Finding a Balance: “Care Talk” vs. “Death Talk”

Categories: Care.

Koch argues that we should put off “death talk” and think about “care talk,” and how we can better provide it. He argues that currently, government funding of care centres, nursing homes, home support and hospice and palliative services is inadequate. Koch uses the example of “Margo” a 102 year-old woman who was in the hospital after a fall. While hospital social workers are pushing to have Margo moved out of the hospital, there is a lack of suitable accommodations for her to be moved into. Therefore, Koch describes her case as one of “fragile life” and not “end-of-life”, a type of case he has witnessed frequently.  He explains that the current “end of life” discussions do not address chronic cases like Margo’s which require improved and increased continuing care, rehabilitation and home services.

Dr. Scott Wooder, President of the Ontario Medical Association, responded to Koch’s commentary by emphasizing that he too has witnessed patients unable to access services such as palliative and hospice care. With this said, Wooder argues that increased end-of-life planning is also necessary. The fact that most patients wish to die at home and not in a hospital requires planning, especially seeing as currently, half of Canadian cancer patients die in hospital. Wooder emphasizes the importance of communicating end-of-life wishes before relatives are left to make difficult decisions on behalf of their loved one. Therefore, Wooder encourages all Ontario adults to discuss end-of-life planning with their doctors and families. He also states that the Ontario Medical Association is taking initiative to develop a province-wide plan for end-of-life care.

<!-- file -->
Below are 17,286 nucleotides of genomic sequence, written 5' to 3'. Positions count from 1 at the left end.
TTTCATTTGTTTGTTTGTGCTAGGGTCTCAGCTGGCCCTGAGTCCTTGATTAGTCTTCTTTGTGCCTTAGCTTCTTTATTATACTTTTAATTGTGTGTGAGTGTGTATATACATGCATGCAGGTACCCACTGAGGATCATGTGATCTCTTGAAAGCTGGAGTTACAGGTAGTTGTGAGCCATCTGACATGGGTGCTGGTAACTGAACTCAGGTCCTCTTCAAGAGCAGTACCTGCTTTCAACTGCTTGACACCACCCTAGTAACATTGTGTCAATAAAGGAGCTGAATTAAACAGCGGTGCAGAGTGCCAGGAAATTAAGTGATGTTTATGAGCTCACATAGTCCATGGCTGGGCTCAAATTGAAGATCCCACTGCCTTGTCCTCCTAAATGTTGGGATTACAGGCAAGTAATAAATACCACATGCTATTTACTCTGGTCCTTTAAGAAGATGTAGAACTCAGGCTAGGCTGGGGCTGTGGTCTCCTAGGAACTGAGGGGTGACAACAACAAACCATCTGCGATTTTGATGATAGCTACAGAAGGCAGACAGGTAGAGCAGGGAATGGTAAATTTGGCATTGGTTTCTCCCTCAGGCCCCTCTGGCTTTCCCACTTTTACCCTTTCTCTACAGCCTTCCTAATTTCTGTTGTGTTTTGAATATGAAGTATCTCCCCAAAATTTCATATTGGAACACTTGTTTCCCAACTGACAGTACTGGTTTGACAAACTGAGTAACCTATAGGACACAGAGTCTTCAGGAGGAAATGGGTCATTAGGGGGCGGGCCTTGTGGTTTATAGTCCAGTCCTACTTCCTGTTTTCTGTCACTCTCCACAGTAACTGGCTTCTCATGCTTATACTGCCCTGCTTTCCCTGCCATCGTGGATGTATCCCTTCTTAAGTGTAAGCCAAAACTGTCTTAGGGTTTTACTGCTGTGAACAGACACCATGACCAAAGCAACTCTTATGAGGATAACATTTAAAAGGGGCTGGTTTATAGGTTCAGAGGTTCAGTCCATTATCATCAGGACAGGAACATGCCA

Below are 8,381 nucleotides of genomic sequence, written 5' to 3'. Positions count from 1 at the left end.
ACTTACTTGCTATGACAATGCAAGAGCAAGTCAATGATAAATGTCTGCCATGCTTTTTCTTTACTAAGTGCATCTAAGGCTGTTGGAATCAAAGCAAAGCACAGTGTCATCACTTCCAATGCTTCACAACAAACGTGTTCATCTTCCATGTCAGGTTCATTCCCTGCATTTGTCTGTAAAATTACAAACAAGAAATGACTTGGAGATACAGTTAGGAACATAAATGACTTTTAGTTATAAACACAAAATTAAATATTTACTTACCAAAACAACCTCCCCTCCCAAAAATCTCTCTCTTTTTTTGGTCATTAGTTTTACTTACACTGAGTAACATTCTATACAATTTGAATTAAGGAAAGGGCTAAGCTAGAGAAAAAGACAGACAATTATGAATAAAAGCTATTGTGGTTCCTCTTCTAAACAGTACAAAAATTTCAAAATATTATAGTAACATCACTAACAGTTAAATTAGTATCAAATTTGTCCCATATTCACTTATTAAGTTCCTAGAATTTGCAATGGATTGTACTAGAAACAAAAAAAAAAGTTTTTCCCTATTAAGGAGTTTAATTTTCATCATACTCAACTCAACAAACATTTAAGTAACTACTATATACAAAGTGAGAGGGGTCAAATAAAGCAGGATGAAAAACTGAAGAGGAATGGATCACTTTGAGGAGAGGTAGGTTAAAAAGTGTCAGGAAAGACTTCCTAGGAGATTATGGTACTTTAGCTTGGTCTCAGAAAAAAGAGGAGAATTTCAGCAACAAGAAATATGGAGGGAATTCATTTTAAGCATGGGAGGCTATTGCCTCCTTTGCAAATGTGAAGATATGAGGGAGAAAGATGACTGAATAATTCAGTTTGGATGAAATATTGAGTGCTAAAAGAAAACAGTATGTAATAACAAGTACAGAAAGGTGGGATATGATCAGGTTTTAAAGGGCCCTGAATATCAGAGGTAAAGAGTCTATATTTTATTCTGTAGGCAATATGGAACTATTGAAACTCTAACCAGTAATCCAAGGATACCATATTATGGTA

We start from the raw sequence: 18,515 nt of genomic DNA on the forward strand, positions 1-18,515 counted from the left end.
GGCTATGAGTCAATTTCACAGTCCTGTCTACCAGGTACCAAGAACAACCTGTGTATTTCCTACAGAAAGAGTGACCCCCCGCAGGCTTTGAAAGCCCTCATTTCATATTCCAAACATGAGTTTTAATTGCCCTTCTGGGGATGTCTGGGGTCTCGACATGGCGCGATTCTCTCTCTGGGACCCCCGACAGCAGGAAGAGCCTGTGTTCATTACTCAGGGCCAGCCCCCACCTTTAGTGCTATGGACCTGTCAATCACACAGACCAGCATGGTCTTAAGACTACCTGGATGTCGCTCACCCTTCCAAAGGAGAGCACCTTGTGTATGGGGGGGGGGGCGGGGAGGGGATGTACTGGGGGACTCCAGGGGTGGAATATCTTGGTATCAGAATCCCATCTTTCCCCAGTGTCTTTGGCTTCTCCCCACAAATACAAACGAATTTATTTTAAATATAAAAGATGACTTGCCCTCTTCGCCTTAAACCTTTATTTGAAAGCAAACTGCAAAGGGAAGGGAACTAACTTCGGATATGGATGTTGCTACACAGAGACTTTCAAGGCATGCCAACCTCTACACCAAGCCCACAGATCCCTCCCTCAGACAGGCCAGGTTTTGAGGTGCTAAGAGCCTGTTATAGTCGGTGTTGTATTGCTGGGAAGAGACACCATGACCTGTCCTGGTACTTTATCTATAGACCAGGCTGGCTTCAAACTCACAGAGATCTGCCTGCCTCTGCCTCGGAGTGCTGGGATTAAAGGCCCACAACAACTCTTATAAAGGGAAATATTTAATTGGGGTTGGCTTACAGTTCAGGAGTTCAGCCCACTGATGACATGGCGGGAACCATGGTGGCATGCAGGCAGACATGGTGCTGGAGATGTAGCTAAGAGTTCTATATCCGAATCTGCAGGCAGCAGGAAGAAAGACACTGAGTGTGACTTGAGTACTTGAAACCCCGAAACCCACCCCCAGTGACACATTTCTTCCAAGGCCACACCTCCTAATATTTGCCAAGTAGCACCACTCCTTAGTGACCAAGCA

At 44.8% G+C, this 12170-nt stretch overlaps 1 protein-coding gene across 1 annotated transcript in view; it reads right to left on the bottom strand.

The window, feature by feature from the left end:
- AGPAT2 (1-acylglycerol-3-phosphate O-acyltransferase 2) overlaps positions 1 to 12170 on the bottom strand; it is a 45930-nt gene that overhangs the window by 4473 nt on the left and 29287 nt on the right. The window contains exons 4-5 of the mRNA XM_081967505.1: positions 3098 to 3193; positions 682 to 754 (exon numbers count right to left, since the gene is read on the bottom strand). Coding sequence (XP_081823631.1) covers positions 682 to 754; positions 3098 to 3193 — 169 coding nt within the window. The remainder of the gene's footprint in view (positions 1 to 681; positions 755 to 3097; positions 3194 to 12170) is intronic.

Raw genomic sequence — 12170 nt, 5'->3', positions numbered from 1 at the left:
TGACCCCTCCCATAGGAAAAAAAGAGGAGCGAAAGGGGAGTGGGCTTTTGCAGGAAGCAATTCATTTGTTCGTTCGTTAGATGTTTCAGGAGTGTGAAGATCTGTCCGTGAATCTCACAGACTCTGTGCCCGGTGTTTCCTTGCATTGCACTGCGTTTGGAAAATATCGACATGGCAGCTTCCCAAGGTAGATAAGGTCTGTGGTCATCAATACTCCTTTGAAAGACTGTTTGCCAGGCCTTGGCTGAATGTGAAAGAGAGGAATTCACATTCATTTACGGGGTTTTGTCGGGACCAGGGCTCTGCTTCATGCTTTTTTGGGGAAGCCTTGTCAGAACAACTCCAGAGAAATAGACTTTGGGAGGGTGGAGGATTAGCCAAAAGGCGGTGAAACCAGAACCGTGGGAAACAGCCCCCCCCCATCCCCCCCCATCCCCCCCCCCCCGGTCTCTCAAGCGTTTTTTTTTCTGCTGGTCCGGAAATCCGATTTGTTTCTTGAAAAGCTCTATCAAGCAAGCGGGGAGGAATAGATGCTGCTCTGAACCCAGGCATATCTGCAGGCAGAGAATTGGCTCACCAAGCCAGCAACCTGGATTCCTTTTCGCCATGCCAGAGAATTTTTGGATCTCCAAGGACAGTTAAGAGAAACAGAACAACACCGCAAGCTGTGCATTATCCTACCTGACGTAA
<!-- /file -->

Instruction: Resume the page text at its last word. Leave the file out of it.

Zelda R. Harris also echoes that there is a significant lack of resources to help those with life threatening issues. Although, Harris also stresses that there is a lack of opportunities to discuss the often uncomfortable topic of death. Like Wooder, Harris emphasizes the importance of conveying hopes, wishes, expectations and attitudes towards death before situations arise where this is no longer possible. 

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